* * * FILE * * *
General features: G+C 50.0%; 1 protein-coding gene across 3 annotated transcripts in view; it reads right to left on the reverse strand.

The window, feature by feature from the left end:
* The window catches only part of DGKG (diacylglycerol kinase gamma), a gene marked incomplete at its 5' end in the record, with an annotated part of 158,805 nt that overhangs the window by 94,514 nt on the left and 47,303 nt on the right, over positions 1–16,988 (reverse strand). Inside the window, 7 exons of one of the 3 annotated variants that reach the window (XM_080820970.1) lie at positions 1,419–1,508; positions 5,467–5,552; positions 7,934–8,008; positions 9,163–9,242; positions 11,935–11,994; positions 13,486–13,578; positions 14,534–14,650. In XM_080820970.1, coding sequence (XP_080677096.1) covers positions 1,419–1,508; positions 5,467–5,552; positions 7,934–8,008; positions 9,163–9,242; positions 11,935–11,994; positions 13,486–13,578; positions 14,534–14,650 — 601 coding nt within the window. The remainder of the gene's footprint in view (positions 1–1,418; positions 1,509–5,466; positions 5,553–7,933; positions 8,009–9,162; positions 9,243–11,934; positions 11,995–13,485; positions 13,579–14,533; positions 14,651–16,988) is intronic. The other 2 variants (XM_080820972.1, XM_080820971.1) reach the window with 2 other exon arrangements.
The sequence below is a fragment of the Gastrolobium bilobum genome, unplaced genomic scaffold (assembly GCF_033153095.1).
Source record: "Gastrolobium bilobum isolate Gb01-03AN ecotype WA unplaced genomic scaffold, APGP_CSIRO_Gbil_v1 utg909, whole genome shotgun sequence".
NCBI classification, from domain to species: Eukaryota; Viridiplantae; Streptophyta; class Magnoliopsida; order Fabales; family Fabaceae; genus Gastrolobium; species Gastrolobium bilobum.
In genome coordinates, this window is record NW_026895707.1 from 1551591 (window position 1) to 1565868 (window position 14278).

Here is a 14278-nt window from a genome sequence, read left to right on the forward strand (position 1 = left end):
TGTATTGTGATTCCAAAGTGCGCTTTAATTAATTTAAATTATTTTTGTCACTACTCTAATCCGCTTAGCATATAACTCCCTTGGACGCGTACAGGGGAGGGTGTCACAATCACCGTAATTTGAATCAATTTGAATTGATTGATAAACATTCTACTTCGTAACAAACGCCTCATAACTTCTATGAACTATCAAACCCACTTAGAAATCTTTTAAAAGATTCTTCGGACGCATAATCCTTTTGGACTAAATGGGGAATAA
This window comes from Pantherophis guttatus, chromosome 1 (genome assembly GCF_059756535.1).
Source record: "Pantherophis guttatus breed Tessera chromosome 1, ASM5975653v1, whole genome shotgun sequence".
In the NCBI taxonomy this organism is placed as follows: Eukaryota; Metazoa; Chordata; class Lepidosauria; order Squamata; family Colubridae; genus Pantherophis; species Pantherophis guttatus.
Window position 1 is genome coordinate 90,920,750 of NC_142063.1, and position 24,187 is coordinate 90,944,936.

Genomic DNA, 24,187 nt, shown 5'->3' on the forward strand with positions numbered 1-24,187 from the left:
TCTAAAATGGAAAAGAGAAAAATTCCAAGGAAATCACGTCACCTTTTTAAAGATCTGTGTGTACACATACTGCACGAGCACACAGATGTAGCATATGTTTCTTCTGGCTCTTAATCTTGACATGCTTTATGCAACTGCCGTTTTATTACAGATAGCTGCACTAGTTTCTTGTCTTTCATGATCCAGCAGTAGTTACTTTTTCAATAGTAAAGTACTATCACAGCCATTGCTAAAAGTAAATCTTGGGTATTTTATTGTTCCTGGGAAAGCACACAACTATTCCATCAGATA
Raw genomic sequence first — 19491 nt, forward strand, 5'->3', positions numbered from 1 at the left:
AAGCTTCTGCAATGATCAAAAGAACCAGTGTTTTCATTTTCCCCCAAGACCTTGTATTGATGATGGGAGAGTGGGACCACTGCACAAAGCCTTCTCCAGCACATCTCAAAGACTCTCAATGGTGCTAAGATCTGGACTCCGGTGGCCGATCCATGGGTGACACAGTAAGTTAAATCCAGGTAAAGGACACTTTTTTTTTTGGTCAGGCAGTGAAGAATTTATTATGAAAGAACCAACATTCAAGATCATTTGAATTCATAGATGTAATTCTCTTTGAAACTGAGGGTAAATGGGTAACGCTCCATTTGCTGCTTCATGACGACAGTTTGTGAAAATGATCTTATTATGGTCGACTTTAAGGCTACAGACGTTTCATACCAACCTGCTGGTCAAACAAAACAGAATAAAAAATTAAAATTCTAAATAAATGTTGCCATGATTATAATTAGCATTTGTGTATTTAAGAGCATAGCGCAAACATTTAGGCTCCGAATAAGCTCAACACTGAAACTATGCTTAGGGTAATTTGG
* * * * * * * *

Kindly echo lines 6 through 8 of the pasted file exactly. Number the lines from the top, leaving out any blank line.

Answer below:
NCBI classification, from domain to species: Eukaryota; Viridiplantae; Streptophyta; class Magnoliopsida; order Fabales; family Fabaceae; genus Gastrolobium; species Gastrolobium bilobum.
In genome coordinates, this window is record NW_026895707.1 from 1551591 (window position 1) to 1565868 (window position 14278).

Here is a 14278-nt window from a genome sequence, read left to right on the forward strand (position 1 = left end):